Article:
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My Two Cents: Why Empowerment Matters

My Two Cents: Why Empowerment Matters

Editor’s post, by Sharon Reed

Empowerment:  A catalyst for growth and essential for leadership, it is the means by which we are able to give life to our own voice and others, critical for advancing our own human rights and potential. At the heart of the democratic process, empowerment is the enabling vehicle of personal, social, political and economic growth.

Yet every year, millions of women and girls around the world are denied access to empowering resources, whether healthcare, education, capital or opportunity — all means that enable women to adequately care for, educate and advance themselves, their families, and their communities. Every year, millions of women are denied the privilege to exercise their own voice and leadership, whether through the political process or more informal means. Significantly, every year, millions of women and girls are trafficked, raped, exploited and abused, whether sexually, physically and/or emotionally — robbing them of their innocence, self worth and dignity, while psychologically crippling their ability to stand up for themselves and rise up against their oppressors.

“Empowerment matters, because when we feel powerless over ourselves and our circumstances, we become victims of life itself.”

Recently I engaged in a lively debate with my 16 year old son about global power and politics, systems of government, and whether true equality can (or should) exist. As a human species, Darwin’s theory of natural selection and survival of the fittest manifests itself in every corner of our society, offering ample evidence and reenforcing beliefs that true equality is not only impossible, but perhaps even undesirable — a controversial position upheld by a Zimbabwean friend who once told me he opposed universal access to education, arguing that educating a man (or woman) who is subsequently denied access to opportunity only leads to civil unrest and personal disillusionment.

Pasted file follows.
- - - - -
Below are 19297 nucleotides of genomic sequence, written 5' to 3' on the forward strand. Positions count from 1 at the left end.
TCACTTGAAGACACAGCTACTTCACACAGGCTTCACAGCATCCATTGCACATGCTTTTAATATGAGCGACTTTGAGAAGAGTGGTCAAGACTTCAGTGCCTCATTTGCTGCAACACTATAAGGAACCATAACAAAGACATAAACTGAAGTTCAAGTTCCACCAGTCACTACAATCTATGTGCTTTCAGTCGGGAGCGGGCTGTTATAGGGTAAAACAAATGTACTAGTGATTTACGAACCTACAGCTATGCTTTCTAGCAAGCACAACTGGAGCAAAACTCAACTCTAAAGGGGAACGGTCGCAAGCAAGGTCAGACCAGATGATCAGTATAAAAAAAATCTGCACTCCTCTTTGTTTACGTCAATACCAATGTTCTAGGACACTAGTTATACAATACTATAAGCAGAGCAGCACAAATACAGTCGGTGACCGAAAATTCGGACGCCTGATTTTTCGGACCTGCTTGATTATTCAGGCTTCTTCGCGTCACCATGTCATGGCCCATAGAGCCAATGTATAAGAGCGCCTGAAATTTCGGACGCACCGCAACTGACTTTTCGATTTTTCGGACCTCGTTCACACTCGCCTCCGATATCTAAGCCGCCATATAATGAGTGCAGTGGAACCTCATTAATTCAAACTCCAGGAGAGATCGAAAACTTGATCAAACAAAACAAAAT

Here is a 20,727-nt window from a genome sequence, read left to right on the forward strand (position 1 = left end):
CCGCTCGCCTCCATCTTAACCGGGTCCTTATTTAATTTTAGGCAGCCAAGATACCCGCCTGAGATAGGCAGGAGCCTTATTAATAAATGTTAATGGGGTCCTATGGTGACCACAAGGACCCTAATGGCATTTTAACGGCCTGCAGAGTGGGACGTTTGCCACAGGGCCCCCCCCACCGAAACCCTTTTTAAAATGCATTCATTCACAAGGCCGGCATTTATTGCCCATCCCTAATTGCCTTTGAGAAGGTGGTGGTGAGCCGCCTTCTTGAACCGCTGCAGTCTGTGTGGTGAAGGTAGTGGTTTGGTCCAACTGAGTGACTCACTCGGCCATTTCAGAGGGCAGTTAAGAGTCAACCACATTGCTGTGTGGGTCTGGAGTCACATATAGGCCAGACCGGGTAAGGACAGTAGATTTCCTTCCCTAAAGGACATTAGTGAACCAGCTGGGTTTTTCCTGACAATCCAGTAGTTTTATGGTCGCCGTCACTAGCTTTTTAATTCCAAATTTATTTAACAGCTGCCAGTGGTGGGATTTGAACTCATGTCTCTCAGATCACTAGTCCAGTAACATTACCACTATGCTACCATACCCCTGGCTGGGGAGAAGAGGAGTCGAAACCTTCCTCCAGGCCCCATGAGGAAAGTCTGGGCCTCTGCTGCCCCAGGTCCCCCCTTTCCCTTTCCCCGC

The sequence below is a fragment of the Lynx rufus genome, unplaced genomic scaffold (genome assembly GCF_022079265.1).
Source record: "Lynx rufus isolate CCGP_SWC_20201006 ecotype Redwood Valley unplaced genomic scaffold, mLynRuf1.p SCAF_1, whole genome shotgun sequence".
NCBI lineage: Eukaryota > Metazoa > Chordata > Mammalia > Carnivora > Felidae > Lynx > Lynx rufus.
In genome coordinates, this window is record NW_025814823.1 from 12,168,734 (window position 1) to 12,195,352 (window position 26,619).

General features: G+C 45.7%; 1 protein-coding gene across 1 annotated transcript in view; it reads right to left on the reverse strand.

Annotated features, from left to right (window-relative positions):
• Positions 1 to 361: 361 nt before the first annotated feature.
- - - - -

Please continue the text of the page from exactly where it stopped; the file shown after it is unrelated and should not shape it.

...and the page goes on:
But these polarized positions and political debates often miss the larger point when it comes to the gender conversation. Empowerment is not about equal rights for one at the expense or displacement of another. More fundamentally, it is about human rights for all. Additionally, resources, policy and programs in support of women and girls’ empowerment are less about creating more pressure and expectations for women and girls, than they are about giving them freedom of choice to choose, speak, act and achieve for themselves as much as for others.

“Empowerment matters, because when we can stand on our own two feet, we’re able to contribute to the social, political and economic development of our community, breaking the chains of dependency that often lead to impoverishment.”

With 2015 marking the 20th anniversary of the adoption of the Platform for Action at the 1995 UN Fourth World Conference on Women in Beijing, China, I’m reminded not only of how far we have come in advancing opportunities and rights for women and girls around the world, but how much further we still have to go. We each have a role, a voice, a gift and a story. We each have talents to share, trails to blaze, and the responsibility to pave a path forward for those who follow behind.

Won’t you join us in lending your own voice and leadership in support of women and girls world wide?

Sharon and Allison 2014_1

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